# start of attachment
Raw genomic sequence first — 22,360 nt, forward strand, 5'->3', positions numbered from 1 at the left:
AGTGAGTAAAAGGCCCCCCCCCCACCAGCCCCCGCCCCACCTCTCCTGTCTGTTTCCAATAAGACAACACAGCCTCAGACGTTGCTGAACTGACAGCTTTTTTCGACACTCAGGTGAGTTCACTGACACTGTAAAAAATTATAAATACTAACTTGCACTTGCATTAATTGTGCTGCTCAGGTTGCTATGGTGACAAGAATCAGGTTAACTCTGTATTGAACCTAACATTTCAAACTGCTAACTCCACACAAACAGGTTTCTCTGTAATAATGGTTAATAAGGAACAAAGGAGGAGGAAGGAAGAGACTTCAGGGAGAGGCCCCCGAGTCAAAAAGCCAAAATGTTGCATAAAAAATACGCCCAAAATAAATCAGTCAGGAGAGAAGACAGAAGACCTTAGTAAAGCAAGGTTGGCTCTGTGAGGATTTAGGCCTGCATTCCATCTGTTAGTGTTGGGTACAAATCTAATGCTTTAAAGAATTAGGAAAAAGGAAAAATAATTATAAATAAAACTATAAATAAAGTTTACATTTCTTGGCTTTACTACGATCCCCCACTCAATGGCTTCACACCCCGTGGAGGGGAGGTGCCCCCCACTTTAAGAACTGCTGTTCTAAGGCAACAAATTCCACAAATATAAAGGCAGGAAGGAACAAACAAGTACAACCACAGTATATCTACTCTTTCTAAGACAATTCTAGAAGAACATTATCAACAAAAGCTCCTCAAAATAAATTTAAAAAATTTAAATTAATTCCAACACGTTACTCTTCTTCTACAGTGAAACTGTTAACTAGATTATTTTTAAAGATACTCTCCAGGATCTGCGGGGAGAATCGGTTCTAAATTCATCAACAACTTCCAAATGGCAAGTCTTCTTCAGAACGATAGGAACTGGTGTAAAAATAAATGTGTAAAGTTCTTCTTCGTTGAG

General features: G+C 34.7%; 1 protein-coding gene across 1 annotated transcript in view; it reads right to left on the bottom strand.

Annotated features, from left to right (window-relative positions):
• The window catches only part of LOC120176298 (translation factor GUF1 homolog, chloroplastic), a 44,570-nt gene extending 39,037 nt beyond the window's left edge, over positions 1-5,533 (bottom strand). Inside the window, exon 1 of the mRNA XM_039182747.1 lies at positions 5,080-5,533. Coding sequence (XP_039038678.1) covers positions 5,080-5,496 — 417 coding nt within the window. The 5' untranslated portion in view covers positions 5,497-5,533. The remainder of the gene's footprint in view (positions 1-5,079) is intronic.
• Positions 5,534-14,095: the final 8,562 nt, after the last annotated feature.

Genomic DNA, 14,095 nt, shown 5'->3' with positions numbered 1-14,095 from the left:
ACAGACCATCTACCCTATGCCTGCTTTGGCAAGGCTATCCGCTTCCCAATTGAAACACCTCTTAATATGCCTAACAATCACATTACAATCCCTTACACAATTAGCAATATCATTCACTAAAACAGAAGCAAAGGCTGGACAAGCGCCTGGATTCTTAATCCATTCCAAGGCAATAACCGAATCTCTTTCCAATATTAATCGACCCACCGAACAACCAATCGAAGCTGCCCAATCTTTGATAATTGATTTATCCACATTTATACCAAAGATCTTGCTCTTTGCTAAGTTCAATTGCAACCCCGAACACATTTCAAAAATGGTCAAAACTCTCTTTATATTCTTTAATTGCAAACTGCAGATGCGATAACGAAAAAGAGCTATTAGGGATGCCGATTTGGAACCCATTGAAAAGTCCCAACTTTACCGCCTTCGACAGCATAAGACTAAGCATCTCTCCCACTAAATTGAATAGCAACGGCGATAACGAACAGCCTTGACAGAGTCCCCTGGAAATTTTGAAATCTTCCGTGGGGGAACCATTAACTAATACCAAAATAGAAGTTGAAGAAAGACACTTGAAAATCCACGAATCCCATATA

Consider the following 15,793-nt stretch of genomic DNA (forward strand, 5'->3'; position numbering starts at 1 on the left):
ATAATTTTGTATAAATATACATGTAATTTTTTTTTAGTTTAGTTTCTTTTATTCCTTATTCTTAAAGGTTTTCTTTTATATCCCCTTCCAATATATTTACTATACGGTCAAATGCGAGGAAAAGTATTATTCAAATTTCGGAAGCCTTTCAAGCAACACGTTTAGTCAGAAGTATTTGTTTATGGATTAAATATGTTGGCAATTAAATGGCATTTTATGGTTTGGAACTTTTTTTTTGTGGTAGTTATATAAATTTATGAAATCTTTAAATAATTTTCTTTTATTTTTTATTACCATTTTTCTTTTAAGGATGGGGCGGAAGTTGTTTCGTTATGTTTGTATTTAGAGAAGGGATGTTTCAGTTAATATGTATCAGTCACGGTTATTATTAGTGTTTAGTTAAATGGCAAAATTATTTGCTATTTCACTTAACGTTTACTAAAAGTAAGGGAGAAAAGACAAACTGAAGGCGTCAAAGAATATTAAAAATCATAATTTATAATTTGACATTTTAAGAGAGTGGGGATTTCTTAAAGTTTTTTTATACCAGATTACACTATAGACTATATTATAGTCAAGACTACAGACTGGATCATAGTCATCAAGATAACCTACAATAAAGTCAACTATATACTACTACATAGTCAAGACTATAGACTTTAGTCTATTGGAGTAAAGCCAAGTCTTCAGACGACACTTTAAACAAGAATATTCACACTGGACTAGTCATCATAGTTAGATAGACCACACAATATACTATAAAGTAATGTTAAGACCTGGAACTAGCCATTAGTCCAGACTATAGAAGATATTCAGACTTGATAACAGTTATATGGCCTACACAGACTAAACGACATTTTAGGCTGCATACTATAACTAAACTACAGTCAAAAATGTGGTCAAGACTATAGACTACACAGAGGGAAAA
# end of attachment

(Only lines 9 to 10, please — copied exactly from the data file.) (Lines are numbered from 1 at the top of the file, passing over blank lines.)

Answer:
Consider the following 15,793-nt stretch of genomic DNA (forward strand, 5'->3'; position numbering starts at 1 on the left):
ATAATTTTGTATAAATATACATGTAATTTTTTTTTAGTTTAGTTTCTTTTATTCCTTATTCTTAAAGGTTTTCTTTTATATCCCCTTCCAATATATTTACTATACGGTCAAATGCGAGGAAAAGTATTATTCAAATTTCGGAAGCCTTTCAAGCAACACGTTTAGTCAGAAGTATTTGTTTATGGATTAAATATGTTGGCAATTAAATGGCATTTTATGGTTTGGAACTTTTTTTTTGTGGTAGTTATATAAATTTATGAAATCTTTAAATAATTTTCTTTTATTTTTTATTACCATTTTTCTTTTAAGGATGGGGCGGAAGTTGTTTCGTTATGTTTGTATTTAGAGAAGGGATGTTTCAGTTAATATGTATCAGTCACGGTTATTATTAGTGTTTAGTTAAATGGCAAAATTATTTGCTATTTCACTTAACGTTTACTAAAAGTAAGGGAGAAAAGACAAACTGAAGGCGTCAAAGAATATTAAAAATCATAATTTATAATTTGACATTTTAAGAGAGTGGGGATTTCTTAAAGTTTTTTTATACCAGATTACACTATAGACTATATTATAGTCAAGACTACAGACTGGATCATAGTCATCAAGATAACCTACAATAAAGTCAACTATATACTACTACATAGTCAAGACTATAGACTTTAGTCTATTGGAGTAAAGCCAAGTCTTCAGACGACACTTTAAACAAGAATATTCACACTGGACTAGTCATCATAGTTAGATAGACCACACAATATACTATAAAGTAATGTTAAGACCTGGAACTAGCCATTAGTCCAGACTATAGAAGATATTCAGACTTGATAACAGTTATATGGCCTACACAGACTAAACGACATTTTAGGCTGCATACTATAACTAAACTACAGTCAAAAATGTGGTCAAGACTATAGACTACACAGAGGGAAAA